How Much is a Serving?
While eating five to seven servings of whole grains daily sounds like a tremendous amount, the USDA serving size is small, so it’s not all that difficult to take in an adequate amount. Look for whole grain products, which are higher in fiber. Here are some typical serving sizes:
Table of Contents
1 slice of bread, 1 small roll, or 1 muffin
1/2 cup cooked cereal, rice, or pasta
5 or 6 small crackers
1 four-inch pita
1 small tortilla
3 rice or popcorn cakes
1/2 hamburger roll, bagel, or English muffin
1 serving of cold cereal (amount depends on type-check box label)
In addition to the power of oat fiber, researchers have been excited to learn more about the phytonutrients in grains and how they help prevent disease. The germ and bran of oats contain a concentrated amount of phytonutrients, including caffeic acid and ferulic acid. Ferulic acid has been the focus of recent research (that shows promising evidence of its ability to prevent colon cancer in animals and other experimental models. Ferulic acid has been found to be a potent antioxidant that is able to scavenge free radicals and protect against oxidative damage. It also seems to be able to inhibit the formation of certain cancer-promoting compounds.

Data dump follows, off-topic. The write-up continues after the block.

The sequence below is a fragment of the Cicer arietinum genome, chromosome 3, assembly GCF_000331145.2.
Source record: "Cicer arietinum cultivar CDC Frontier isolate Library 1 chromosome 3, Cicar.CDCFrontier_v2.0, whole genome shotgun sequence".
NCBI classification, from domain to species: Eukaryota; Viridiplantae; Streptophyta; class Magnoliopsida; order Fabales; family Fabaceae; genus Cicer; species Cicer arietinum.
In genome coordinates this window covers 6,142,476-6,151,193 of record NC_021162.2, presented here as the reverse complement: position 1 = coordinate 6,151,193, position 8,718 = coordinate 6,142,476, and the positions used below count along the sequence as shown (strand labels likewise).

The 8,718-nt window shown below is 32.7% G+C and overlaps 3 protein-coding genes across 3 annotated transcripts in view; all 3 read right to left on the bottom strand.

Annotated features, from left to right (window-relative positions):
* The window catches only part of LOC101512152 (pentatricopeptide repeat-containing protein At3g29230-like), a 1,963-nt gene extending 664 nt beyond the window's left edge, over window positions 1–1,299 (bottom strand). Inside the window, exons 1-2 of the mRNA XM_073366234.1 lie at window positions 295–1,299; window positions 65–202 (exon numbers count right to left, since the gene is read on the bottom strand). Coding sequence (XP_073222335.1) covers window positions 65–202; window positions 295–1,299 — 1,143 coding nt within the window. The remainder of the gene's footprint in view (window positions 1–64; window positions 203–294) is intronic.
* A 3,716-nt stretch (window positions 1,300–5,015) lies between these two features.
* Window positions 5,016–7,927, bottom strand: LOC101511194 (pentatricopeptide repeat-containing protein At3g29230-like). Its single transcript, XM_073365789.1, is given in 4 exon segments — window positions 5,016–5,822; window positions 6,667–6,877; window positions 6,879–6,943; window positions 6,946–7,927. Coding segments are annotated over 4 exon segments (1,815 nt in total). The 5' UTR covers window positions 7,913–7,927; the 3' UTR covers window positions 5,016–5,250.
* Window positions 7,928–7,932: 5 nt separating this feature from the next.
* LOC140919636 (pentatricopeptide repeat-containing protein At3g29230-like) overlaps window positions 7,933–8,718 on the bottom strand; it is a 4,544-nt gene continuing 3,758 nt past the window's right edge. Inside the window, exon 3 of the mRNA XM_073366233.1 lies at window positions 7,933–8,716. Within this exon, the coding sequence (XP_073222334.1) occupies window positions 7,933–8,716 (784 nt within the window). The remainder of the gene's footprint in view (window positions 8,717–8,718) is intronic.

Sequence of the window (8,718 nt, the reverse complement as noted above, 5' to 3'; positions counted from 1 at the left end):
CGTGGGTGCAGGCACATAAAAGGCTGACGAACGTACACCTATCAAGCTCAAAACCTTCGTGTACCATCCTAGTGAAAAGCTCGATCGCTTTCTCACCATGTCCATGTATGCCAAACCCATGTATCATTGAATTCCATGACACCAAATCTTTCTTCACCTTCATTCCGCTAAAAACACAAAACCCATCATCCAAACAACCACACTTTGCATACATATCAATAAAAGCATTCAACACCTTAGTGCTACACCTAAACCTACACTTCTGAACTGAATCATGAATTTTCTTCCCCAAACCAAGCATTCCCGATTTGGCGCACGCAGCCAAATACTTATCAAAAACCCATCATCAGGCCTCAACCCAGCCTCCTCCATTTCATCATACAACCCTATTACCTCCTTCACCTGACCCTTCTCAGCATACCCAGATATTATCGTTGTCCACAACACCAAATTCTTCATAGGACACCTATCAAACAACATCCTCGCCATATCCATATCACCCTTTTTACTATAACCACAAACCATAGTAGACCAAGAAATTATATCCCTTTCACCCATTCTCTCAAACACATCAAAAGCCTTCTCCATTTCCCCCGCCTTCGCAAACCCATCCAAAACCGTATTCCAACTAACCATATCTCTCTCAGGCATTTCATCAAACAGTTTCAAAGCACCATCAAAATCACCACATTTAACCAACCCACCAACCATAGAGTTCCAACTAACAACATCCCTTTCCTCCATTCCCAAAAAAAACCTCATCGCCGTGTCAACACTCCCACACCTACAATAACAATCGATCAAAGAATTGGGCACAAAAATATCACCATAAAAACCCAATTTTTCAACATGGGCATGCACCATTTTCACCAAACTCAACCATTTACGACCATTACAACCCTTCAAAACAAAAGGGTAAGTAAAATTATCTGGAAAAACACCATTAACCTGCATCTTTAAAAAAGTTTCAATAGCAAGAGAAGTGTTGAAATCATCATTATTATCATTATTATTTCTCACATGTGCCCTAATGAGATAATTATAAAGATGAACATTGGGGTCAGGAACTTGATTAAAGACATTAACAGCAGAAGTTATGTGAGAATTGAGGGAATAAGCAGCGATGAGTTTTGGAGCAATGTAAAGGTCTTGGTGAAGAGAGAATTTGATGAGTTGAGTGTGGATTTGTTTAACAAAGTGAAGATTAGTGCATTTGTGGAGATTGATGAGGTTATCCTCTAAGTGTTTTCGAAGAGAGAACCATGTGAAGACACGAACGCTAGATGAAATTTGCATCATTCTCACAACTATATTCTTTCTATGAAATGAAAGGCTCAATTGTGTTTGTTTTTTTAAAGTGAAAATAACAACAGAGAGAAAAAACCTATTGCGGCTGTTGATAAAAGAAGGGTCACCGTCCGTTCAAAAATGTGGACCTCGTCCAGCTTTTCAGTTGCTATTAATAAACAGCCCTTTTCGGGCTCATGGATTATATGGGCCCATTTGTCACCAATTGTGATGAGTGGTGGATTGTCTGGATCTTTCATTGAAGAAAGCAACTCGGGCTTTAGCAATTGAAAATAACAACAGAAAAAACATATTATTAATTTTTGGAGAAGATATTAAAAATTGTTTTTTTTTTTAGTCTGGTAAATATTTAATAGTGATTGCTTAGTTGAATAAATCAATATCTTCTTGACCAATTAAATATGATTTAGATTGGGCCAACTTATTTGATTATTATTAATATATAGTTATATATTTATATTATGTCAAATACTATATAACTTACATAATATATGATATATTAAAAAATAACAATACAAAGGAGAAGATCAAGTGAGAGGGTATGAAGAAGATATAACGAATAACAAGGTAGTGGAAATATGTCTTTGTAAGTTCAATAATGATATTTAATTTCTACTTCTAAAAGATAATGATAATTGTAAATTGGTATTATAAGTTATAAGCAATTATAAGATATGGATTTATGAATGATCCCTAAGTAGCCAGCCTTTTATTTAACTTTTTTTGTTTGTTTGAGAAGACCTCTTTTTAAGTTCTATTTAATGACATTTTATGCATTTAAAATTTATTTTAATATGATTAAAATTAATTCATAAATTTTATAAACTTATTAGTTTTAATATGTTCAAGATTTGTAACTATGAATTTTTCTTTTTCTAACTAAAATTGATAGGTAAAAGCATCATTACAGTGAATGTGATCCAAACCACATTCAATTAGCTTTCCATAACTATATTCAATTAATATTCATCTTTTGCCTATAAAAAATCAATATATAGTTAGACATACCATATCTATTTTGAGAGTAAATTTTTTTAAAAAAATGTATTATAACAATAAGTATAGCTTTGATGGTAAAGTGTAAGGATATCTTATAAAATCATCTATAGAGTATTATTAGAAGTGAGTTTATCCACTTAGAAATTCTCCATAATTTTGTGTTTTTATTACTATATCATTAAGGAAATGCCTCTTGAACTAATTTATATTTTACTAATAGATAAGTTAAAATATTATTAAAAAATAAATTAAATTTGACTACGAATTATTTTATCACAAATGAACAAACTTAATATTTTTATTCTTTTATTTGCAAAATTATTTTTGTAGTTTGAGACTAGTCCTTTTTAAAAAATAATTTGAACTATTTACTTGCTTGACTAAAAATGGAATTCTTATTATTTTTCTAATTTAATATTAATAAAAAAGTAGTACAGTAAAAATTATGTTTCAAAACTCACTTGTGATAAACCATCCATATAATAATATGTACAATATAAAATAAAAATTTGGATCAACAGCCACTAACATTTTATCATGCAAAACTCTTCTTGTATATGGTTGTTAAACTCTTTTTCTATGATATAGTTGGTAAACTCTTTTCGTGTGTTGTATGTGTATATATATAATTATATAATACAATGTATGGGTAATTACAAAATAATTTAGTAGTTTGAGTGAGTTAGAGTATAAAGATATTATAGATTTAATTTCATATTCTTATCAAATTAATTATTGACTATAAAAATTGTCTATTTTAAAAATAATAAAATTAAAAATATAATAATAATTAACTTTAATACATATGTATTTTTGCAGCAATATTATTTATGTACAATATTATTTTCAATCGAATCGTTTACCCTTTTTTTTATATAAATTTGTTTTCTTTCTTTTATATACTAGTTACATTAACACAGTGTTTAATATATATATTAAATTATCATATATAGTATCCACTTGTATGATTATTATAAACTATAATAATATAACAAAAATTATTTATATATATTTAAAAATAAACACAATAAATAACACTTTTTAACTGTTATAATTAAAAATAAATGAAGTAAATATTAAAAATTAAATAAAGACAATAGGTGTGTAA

Corn, one of America’s favorite vegetables, is actually a grain. Corn is a unique grain, as it is a source of five carotenoids: beta-carotene, alpha carotene, beta cryptoxanthin, and lutein/zeaxanthin.
Only yellow corn has significant amounts of these healthful carotenoids; white corn does not.
While oats are the flagship SuperFood of this chapter, the entire category of whole grains is an important component of a SuperFoods Rx diet.
An unusual feature of oats is that they have two “Super Sidekicks”: ground flaxseed and wheat germ. The Super Sidekicks really belong in a very special category because they’re so nutrient dense. Both offer super benefits in very small amounts. If you add just 2 tablespoons each of ground flaxseed and wheat germ each day to your cereal, you will be on your way to better health.